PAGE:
Playoff preview: Giants-Packers
This year's Giants are looking a lot like the 2007 team that won the Super Bowl
Prepare for a riveting matchup between Eli Manning and Charles Woodson
The Packers defense has struggled this year, and faces a talented Giants attack
1. It's beginning to look a lot like 2007, down to the smallest details.
The Giants face undefeated powerhouse in the regular season, fare better than anyone expects, nearly win the game, lose 38-35, and walk away feeling emboldened.
Four years ago, the Giants pushed the New England Patriots to the limit in the regular season before shocking them in the Super Bowl. Now it's a rematch with the Green Bay Packers, this time in an NFC divisional playoff at Lambeau Field (where the 2007 Giants decked Brett Favre and the Pack in the NFC Championship Game).
Tom Coughlin's 2011 Giants have many similarities to the '07 squad, particularly a defense that gives quarterbacks fits. Defensive ends line up on the inside, tackles pop up on the outside, linebackers act as down linemen and then drop back again. It's all in the name of pressure -- or the appearance of pressure.
To see the Giants' defense the last three weeks -- dominating the Jets, Cowboys and Falcons -- is to see a unit playing its best at the right time. Shutting out the talented Atlanta offense was the shocker of wild-card weekend (non-Tebow division). The Giants' pass rush can cover many ills, notably a secondary trying to cope with injury. With veterans like Justin Tuck, Osi Umenyiora, Chris Canty and Mathias Kiwanuka -- and a hungry youngster like Jason Pierre-Paul -- forcing Aaron Rodgers into rushed and uncomfortable throws is the only way the Giants can truly mimic their run from four years ago.
2. Eli Manning versus Charles Woodson will be a day-long chess match.
Both players take calculated risks, Manning trying to fit passes into small spaces for big gains, Woodson trying to jump routes to turn interceptions into touchdowns. Manning has never played better than now. He declared himself an elite quarterback before this season and backed it up by throwing for a career-high 4,933 yards, leading the Giants through taut fourth quarters with aplomb.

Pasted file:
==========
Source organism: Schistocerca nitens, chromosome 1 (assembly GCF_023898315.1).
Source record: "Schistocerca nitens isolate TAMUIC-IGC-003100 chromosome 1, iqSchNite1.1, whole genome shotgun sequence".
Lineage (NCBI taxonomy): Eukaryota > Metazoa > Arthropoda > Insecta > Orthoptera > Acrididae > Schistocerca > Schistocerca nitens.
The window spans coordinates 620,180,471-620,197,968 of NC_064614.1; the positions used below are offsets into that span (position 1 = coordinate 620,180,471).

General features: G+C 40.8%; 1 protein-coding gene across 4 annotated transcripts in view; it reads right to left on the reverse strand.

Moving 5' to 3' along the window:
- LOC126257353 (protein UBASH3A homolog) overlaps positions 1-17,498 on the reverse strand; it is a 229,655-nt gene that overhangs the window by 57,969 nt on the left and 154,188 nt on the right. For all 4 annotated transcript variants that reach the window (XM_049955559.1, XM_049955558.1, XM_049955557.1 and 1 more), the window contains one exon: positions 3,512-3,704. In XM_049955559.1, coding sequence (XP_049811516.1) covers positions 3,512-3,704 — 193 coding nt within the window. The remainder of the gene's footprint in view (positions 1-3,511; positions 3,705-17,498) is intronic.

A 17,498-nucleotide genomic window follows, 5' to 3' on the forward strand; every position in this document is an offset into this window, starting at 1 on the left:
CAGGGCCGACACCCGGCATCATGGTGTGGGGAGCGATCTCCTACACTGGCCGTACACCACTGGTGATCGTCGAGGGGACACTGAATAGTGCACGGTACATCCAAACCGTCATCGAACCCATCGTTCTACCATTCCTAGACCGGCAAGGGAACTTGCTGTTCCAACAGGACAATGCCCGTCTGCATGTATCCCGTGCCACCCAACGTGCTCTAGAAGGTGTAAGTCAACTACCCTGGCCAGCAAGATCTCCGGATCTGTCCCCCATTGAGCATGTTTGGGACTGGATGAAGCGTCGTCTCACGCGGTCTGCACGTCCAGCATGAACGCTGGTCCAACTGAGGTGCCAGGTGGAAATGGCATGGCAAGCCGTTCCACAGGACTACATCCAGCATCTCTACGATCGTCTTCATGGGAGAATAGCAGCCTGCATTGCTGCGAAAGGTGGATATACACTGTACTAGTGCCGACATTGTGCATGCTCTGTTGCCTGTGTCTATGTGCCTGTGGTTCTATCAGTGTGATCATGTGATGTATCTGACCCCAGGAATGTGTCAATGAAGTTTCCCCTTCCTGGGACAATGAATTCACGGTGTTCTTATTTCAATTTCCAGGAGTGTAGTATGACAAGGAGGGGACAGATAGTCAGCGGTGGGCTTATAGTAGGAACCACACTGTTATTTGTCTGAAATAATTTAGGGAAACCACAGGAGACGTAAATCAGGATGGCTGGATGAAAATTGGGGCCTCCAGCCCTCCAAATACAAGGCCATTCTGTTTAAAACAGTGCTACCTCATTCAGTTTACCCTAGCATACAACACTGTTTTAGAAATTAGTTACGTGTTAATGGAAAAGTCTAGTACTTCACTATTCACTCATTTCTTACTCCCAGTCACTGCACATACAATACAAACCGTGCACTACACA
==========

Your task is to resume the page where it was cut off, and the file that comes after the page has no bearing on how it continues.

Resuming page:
Four years ago, nobody knew Manning had the calm to win three road playoff games and a Super Bowl as a two-touchdown underdog. Now, his cool demeanor is expected. Manning trusts his receiving corps to make plays, Hakeem Nicks with strength, Victor Cruz and Mario Manningham with speed.
Dom Capers trusts Woodson enough to line him up anywhere on the field. Woodson excels both in space and traffic, knocking passes down or snatching them away. (He had seven interceptions this season.)
Manning has become the Giants' strength on offense. Woodson has long been the Packers' strength on defense. Strength versus strength.
3. The Packers' run defense will be tested by Ahmad Bradshaw and Brandon Jacobs.
While largely unchanged from last season's Super Bowl champions (though losing safety Nick Collins hurt), the Packers have occasionally sprung leaks on defense, making the kinds of mistakes that lead to big plays. "When you give up a big play, somebody might miss a tackle or blow a coverage," says Packers defensive end Ryan Pickett. "We are normally a good tackling team. We know how to do it."
The return of the 340-pound Pickett, who sustained a concussion on Dec. 11 against Oakland, will help.
Even with the Packers offense scoring so many points -- and often quickly -- the Green Bay defense can't afford to break down in the postseason when a missed tackle can be the difference between advancing and going home.
The bruising Jacobs looked rejuvenated against the Falcons, getting his pad level lower than it has been all season. He seemed to relish the contact, while the Falcons defenders seemed to be looking for the nearest exit. And how's this for balance? Jacobs had 14 carries for 92 yards, while the shifty Bradshaw had 14 carries for 63 yards. Giants offensive coordinator Kevin Gilbride has his unit clicking. Green Bay's defense must deal with the changeups and be at its tackling best.
As well as Rodgers played in 2010, it is remarkable how much better he was this season. What does he have in store for 2012?
|Aaron Rodgers' progression|
The Packers were a No. 6 seed a year ago. They sprinted through the playoffs with a devil-may-care attitude. As a top seed chasing back-to-back titles, this could be a heavier lift, if only because everybody expects them to win. Playoff runs are fraught with peril, especially for a defending Super Bowl champion. (Only the New England Patriots went back to back in the 2000s). How will the Packers fare with a target squarely on their back? The guess here is just fine, with Greg Jennings back in the fold.
Packers 31, Giants 23